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EBCDIC vs ASCII

You might like to read “What is Character Encoding?” first.

ASCII stands for The American Standard Code for Information Interchange and EBCDIC for the Extended Binary Coded Decimal Interchange Code. Both are two popular character encoding schemes.

ASCII uses 7-bit of a byte to encode a character and consider the 8th (most significant bit) for error checking and limits it to 127 characters only, whereas EBCDIC uses 8-bit of a byte. Hence error checking cannot be performed, but it gives a wider range of 256 characters to EBCDIC.

Even though EBCDIC can cover more characters than ASCII, but is not much preferred among programmers. ASCII has a better arrangement of characters which makes programmer’s job easy. ASCII support linear arrangement which means letters are grouped together, for example, capital letters and small letters have there own group where they are in consecutive order, whereas in EBCDIC groups contain only 9 characters at a time which makes it quite difficult for programmers.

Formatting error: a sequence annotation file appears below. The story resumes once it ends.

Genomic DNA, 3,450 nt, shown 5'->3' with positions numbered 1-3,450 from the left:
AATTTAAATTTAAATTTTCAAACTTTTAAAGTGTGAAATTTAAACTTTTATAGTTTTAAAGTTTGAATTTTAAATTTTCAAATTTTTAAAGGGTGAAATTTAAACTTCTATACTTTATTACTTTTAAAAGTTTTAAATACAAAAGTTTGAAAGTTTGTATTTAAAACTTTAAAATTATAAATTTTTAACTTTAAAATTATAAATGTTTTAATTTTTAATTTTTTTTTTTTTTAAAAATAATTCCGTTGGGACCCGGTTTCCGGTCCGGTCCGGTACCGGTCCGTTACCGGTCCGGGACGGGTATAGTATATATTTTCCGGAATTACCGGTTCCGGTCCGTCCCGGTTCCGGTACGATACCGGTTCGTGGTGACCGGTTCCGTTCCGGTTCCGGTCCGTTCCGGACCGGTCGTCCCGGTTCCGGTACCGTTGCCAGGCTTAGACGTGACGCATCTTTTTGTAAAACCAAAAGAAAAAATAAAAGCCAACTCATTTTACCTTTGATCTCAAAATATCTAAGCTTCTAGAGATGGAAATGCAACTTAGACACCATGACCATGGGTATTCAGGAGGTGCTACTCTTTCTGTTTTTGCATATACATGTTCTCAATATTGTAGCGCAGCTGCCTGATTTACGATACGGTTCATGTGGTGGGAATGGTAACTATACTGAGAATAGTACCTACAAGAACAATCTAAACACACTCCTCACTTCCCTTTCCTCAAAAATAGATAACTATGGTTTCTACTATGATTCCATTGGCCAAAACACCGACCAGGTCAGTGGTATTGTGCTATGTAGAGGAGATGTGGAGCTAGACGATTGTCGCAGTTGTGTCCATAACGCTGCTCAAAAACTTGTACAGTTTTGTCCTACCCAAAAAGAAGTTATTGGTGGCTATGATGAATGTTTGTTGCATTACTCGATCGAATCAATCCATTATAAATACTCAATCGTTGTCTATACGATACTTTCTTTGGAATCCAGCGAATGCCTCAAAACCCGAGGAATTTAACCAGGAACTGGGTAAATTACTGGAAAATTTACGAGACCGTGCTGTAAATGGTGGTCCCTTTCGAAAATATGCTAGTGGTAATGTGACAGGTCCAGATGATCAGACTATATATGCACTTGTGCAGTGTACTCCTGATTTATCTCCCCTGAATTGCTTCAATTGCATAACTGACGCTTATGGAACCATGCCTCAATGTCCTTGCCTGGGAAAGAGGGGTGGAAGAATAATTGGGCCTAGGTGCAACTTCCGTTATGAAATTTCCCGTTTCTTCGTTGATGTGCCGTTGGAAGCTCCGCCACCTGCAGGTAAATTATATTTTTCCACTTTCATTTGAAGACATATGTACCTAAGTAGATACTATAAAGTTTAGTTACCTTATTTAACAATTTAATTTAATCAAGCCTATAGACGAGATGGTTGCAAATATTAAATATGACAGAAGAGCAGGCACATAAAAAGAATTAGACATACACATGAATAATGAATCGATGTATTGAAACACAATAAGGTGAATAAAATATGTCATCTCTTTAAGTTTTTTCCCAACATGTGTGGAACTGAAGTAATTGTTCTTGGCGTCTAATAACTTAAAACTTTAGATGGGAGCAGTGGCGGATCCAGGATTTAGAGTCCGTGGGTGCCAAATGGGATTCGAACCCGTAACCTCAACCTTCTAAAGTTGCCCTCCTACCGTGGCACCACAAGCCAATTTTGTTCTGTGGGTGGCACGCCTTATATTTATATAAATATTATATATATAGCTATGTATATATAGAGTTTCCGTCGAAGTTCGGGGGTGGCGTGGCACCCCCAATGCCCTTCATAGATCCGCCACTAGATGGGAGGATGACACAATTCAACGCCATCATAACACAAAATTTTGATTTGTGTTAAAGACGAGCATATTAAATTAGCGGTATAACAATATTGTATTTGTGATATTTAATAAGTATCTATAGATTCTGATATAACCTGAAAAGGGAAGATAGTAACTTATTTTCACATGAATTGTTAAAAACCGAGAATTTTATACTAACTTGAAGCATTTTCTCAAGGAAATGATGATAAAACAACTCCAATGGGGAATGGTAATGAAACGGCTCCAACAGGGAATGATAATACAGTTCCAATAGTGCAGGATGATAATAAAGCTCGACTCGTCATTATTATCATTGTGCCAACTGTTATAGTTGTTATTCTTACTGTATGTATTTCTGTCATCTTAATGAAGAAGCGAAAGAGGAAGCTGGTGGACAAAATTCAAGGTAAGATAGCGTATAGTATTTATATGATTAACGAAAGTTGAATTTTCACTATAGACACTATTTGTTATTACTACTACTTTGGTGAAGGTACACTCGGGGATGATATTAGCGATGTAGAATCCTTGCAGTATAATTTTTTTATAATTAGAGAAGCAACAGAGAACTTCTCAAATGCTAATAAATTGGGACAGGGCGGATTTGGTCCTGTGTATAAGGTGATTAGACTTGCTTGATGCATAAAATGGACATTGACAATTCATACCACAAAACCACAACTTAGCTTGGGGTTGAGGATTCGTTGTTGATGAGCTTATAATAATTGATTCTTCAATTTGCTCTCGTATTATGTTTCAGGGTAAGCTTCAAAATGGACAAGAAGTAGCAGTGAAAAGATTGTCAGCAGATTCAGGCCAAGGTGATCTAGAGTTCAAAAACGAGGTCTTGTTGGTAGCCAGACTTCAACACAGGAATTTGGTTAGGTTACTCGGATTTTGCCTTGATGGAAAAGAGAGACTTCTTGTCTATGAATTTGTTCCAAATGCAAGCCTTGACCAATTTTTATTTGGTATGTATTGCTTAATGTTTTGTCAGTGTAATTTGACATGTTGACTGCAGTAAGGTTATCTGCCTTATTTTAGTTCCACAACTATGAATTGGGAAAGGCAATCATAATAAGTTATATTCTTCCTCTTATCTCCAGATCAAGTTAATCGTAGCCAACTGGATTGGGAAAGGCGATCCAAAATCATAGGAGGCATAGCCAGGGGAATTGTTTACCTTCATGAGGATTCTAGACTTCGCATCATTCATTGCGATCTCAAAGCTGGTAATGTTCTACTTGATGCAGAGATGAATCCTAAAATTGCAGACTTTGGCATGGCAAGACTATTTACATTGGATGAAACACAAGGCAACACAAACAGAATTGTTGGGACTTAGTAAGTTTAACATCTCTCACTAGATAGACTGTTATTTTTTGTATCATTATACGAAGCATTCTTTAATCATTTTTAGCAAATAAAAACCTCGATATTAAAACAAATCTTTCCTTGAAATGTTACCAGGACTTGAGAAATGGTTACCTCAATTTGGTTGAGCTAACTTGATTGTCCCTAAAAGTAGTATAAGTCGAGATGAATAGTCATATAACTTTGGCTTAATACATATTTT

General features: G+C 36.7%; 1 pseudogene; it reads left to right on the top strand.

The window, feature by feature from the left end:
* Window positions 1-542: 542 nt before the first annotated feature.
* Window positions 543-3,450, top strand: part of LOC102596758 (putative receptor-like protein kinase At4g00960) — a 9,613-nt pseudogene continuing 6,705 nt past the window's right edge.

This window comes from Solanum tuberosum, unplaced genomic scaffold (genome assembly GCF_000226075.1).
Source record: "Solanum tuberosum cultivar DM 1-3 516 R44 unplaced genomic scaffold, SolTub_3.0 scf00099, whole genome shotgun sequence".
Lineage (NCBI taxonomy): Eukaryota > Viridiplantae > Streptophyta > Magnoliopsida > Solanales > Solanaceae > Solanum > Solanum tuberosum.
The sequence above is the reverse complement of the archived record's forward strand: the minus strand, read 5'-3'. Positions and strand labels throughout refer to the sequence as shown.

ASCII is also had better compatibility with its older versions, whereas EBCDIC has compatibility issues with older versions. As well as EBCDIC isn’t compatible with modern encodings like UNICODE, whereas ASCII is. First 128 characters of UNICODE are from ASCII, which make it able to read ASCII encoded file.

For Example

String: A
ASCII Hex Bytes: 41
EBCDIC Hex Bytes:C1
String: www.unpluggedmind.in
ASCII Hex Bytes: 77 77 77 2E 75 6E 70 6C 75 67 67 65 64 6D 69 6E 64 2E 69 6E
EBCDIC Hex Bytes:A6 A6 A6 4B A4 95 97 93 A4 87 87 85 84 94 89 95 84 4B 89 95

 

(ref:Wikipedia)